An award-winning effort at CERN has demonstrated potential to significantly change how the physics based modeling and simulation communities view machine learni Read more…

By Rob Farber

AMD Sets Up for Epyc Epoch

November 16, 2018

It’s been a good two weeks, AMD’s Gary Silcott and Andy Parma told me on the last day of SC18 in Dallas at the restaurant where we met to discuss their show news and recent successes. Heck, it’s been a good year. Read more…

By Tiffany Trader

US Leads Supercomputing with #1, #2 Systems & Petascale Arm

November 12, 2018

The 31st Supercomputing Conference (SC) - commemorating 30 years since the first Supercomputing in 1988 - kicked off in Dallas yesterday, taking over the Kay Ba Read more…

By Tiffany Trader

Leading Solution Providers

SC 18 Virtual Booth Video Tour

Advania @ SC18 AMD @ SC18
ASRock Rack @ SC18
DDN Storage @ SC18
HPE @ SC18
IBM @ SC18
Lenovo @ SC18 Mellanox Technologies @ SC18
NVIDIA @ SC18
One Stop Systems @ SC18
Oracle @ SC18 Panasas @ SC18
Supermicro @ SC18 SUSE @ SC18 TYAN @ SC18
Verne Global @ SC18

TACC’s ‘Frontera’ Supercomputer Expands Horizon for Extreme-Scale Science

August 29, 2018

The National Science Foundation and the Texas Advanced Computing Center announced today that a new system, called Frontera, will overtake Stampede 2 as the fast Read more…

By Tiffany Trader

HPE No. 1, IBM Surges, in ‘Bucking Bronco’ High Performance Server Market

September 27, 2018

Riding healthy U.S. and global economies, strong demand for AI-capable hardware and other tailwind trends, the high performance computing server market jumped 28 percent in the second quarter 2018 to $3.7 billion, up from $2.9 billion for the same period last year, according to industry analyst firm Hyperion Research. Read more…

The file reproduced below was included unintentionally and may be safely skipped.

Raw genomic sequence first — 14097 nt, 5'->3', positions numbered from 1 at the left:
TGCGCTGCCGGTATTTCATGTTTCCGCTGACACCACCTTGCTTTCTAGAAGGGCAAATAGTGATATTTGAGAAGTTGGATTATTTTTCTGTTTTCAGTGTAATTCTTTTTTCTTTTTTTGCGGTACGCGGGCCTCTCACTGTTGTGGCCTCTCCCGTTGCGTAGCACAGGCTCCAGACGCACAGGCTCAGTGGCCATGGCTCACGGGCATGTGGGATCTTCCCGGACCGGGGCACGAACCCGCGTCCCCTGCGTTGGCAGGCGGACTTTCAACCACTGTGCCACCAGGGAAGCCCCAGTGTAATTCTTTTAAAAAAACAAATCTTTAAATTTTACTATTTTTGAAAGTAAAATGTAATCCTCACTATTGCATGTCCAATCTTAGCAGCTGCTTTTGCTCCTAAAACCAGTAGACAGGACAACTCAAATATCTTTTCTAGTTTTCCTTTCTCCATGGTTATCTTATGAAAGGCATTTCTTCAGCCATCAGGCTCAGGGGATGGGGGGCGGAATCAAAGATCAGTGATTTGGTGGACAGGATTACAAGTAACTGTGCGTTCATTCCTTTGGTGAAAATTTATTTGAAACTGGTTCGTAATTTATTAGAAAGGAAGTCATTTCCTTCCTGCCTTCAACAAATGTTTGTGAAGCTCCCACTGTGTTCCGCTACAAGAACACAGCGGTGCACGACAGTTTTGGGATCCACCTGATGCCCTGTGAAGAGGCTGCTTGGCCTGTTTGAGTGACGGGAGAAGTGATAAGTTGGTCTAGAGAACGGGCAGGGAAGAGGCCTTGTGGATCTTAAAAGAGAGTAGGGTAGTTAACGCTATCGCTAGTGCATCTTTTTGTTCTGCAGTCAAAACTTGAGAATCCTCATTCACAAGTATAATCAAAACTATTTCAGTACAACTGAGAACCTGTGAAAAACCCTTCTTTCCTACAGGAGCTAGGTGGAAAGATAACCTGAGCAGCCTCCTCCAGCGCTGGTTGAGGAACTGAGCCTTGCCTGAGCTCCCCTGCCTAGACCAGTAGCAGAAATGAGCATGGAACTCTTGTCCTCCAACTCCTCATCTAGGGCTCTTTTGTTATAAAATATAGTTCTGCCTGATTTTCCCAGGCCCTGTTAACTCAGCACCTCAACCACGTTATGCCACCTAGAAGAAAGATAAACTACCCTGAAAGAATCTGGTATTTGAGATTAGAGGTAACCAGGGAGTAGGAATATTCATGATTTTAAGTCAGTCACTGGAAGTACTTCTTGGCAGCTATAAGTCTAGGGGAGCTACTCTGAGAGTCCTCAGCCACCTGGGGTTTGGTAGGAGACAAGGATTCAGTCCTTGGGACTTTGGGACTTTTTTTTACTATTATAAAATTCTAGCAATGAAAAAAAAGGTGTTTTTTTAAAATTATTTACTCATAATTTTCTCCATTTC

By Doug Black

Nvidia’s Jensen Huang Delivers Vision for the New HPC

November 14, 2018

For nearly two hours on Monday at SC18, Jensen Huang, CEO of Nvidia, presented his expansive view of the future of HPC (and computing in general) as only he can do. Animated. Backstopped by a stream of data charts, product photos, and even a beautiful image of supernovae... Read more…

By John Russell

Germany Celebrates Launch of Two Fastest Supercomputers

September 26, 2018

The new high-performance computer SuperMUC-NG at the Leibniz Supercomputing Center (LRZ) in Garching is the fastest computer in Germany and one of the fastest i Read more…

By Tiffany Trader

Houston to Field Massive, ‘Geophysically Configured’ Cloud Supercomputer

October 11, 2018

Based on some news stories out today, one might get the impression that the next system to crack number one on the Top500 would be an industrial oil and gas mon Read more…

By Tiffany Trader

Intel Confirms 48-Core Cascade Lake-AP for 2019

November 4, 2018

As part of the run-up to SC18, taking place in Dallas next week (Nov. 11-16), Intel is doling out info on its next-gen Cascade Lake family of Xeon processors, specifically the “Advanced Processor” version (Cascade Lake-AP), architected for high-performance computing, artificial intelligence and infrastructure-as-a-service workloads. Read more…

By Tiffany Trader

Google Releases Machine Learning “What-If” Analysis Tool

September 12, 2018

Training machine learning models has long been time-consuming process. Yesterday, Google released a “What-If Tool” for probing how data point changes affect a model’s prediction. The new tool is being launched as a new feature of the open source TensorBoard web application... Read more…

By John Russell

The Convergence of Big Data and Extreme-Scale HPC

August 31, 2018

As we are heading towards extreme-scale HPC coupled with data intensive analytics like machine learning, the necessary integration of big data and HPC is a curr Read more…

By Rob Farber

  • arrow
  • Click Here for More Headlines
  • arrow
Do NOT follow this link or you will be banned from the site!
Share This